The Washington Post featured today the
appalling plight of women in Pakistan who are
mutilated or killed by husbands or family
members for so-called "honor crimes," which
sometimes includes seeking a divorce.
The story of Zahida Perveen, whose husband
gouged out her eyes, and cut off her earlobes
and nose because of an alleged affair,
illustrates the horror women face in countries
such as Pakistan and Saudi Arabia where
violence against women in the name of male
honor has been largely socially sanctioned.
There were 20 killings reported in Jordan in
1998, 36 honor crimes in Lebanon between
1996-1998, 200 women attacked with acid
by husbands or relatives in Bangladesh
between 1996-1998, and 52 violent crimes
against women reported in Egypt in 1997,
some of which perpetrated by the victim's
mother or sister, according to UNICEF and
national women's groups.
Women's rights advocates in Pakistan say that
many cases are never brought to trial because
police are bribed by the men's families, or the
cases are dismissed as domestic accidents.
The military ruler of Pakistan, Gen. Pervez
Musharraf, condemned honor killings as he
launched a national human rights campaign in
the hopes of increasing awareness of this
tragic issue, but women's rights advocates
point out that no steps have been taken "to
bolster investigations or prosecutions."
The Human Rights Commission of Pakistan
has reported that in the past two years, more
than 850 women suspected of immoral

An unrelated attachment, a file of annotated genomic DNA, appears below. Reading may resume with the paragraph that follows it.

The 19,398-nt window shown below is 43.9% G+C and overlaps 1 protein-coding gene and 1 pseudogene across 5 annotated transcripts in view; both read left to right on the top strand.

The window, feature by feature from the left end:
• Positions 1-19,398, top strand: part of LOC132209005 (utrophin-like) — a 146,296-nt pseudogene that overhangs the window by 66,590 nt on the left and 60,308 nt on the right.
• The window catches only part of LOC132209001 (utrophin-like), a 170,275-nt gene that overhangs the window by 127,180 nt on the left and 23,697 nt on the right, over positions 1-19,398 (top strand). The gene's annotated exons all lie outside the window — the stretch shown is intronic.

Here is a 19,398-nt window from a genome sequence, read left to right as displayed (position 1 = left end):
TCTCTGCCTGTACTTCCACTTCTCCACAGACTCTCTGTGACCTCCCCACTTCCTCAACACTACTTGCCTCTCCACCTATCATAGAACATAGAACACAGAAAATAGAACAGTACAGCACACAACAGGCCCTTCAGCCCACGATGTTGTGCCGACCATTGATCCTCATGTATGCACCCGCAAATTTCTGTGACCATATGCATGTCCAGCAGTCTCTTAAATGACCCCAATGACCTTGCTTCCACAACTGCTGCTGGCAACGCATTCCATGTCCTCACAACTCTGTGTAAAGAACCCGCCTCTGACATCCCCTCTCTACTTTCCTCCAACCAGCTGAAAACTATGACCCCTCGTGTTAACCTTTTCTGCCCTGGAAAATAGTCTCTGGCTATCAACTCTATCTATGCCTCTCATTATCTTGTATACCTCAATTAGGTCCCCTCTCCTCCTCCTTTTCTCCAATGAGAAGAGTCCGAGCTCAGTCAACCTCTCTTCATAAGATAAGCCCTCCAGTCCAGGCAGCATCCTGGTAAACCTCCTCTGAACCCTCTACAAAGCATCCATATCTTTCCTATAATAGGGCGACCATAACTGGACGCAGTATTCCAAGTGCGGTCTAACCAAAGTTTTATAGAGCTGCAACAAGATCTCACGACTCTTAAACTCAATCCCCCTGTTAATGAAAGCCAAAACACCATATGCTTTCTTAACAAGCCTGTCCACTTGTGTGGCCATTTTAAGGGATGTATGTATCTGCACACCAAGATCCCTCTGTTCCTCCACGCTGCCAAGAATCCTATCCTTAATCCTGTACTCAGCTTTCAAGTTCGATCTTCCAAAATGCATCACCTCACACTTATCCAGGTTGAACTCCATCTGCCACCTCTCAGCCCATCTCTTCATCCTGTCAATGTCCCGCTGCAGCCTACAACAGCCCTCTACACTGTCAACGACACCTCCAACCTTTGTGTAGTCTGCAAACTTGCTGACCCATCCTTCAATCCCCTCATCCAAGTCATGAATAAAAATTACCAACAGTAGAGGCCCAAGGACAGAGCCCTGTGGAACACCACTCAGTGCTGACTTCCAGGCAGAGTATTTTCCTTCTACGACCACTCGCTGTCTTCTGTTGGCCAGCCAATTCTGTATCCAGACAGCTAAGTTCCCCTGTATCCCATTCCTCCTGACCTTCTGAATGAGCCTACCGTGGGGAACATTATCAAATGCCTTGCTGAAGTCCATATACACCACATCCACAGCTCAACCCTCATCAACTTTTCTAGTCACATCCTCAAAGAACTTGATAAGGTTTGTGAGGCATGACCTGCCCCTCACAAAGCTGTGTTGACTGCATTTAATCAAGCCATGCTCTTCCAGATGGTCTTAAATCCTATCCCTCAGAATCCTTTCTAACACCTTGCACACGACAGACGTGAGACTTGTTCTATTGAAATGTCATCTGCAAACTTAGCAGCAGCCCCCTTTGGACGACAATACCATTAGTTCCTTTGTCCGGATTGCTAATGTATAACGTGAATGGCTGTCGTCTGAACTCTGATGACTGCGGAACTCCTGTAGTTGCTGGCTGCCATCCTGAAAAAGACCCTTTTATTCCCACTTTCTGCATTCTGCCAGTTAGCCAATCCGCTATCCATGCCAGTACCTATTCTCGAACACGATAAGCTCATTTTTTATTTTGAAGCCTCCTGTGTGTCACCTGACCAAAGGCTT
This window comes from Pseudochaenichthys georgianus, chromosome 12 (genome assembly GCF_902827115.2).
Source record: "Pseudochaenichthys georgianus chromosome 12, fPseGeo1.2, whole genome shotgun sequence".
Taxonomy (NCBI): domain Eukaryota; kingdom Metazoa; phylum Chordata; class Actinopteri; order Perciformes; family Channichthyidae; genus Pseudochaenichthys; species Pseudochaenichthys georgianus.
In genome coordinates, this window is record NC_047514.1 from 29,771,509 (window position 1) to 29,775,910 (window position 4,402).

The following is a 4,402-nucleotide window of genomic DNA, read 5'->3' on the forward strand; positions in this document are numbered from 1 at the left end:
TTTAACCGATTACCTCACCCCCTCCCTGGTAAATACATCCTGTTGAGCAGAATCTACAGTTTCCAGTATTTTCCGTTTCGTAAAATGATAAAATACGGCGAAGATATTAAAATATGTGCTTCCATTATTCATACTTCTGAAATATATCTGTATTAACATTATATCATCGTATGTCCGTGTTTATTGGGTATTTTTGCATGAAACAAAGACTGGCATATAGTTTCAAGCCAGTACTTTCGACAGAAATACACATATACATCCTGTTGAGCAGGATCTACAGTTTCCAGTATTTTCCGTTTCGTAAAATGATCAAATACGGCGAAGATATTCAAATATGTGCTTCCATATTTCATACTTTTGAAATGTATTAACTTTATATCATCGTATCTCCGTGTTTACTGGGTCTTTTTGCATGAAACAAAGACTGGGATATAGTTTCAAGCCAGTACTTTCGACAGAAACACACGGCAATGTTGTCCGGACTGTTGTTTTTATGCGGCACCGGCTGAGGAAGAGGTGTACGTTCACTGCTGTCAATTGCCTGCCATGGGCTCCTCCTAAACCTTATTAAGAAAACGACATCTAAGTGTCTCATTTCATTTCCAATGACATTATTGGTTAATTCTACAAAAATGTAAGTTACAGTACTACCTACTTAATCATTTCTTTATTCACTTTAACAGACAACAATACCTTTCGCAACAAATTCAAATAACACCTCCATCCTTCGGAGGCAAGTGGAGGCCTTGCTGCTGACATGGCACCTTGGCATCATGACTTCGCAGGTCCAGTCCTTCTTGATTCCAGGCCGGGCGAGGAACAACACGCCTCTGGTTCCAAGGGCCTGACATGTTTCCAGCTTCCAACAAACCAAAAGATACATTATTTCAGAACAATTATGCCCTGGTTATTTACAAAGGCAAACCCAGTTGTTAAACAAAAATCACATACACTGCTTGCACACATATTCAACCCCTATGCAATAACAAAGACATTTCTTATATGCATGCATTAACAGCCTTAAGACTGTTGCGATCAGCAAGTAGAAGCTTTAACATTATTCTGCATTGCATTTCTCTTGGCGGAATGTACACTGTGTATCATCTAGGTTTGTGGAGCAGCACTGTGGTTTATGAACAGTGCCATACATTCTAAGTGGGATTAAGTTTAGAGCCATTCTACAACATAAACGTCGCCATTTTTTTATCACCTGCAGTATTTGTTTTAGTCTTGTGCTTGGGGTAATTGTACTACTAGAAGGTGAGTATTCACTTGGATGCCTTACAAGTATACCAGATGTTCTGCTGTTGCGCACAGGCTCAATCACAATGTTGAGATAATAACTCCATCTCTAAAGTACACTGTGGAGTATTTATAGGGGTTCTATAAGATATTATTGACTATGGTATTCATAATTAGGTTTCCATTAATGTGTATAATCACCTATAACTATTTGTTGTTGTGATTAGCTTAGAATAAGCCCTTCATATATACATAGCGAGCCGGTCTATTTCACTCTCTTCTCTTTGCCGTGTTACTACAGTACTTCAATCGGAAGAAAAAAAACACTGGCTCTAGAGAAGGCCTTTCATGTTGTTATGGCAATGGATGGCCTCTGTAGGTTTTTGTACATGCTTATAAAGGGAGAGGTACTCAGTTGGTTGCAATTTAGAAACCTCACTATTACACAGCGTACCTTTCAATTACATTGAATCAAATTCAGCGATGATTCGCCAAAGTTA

behavior were killed by their husbands,
brothers, fathers or other relatives in Punjab,
Media Resources: The Washington Post - 8 May, 2000
12/9/2013 Mixed Results for Afghanistan's Anti-Violence Against Women Law - The United Nations Assistance Mission in Afghanistan (UNAMA) and the Office of the UN High Commissioner for Human Rights (OHCHR) released their annual report on violence against women in Afghanistan yesterday, revealing mixed results of the country's Elimination of Violence against Women Law.
"A Way to Go: An Update on Implementation of the Law on the Elimination of Violence against Women in Afghanistan [PDF]," found that there was a 28 percent increase in reports of violence against women from 2012 to 2013 , but only 17 percent of those were prosecuted under EVAW - a small 2 percent increase from last year.
The law, which was issued by the executive decree of President Hamid Karzai in 2009, criminalizes 22 acts of violence against women and specifies punishment for perpetrators. . . .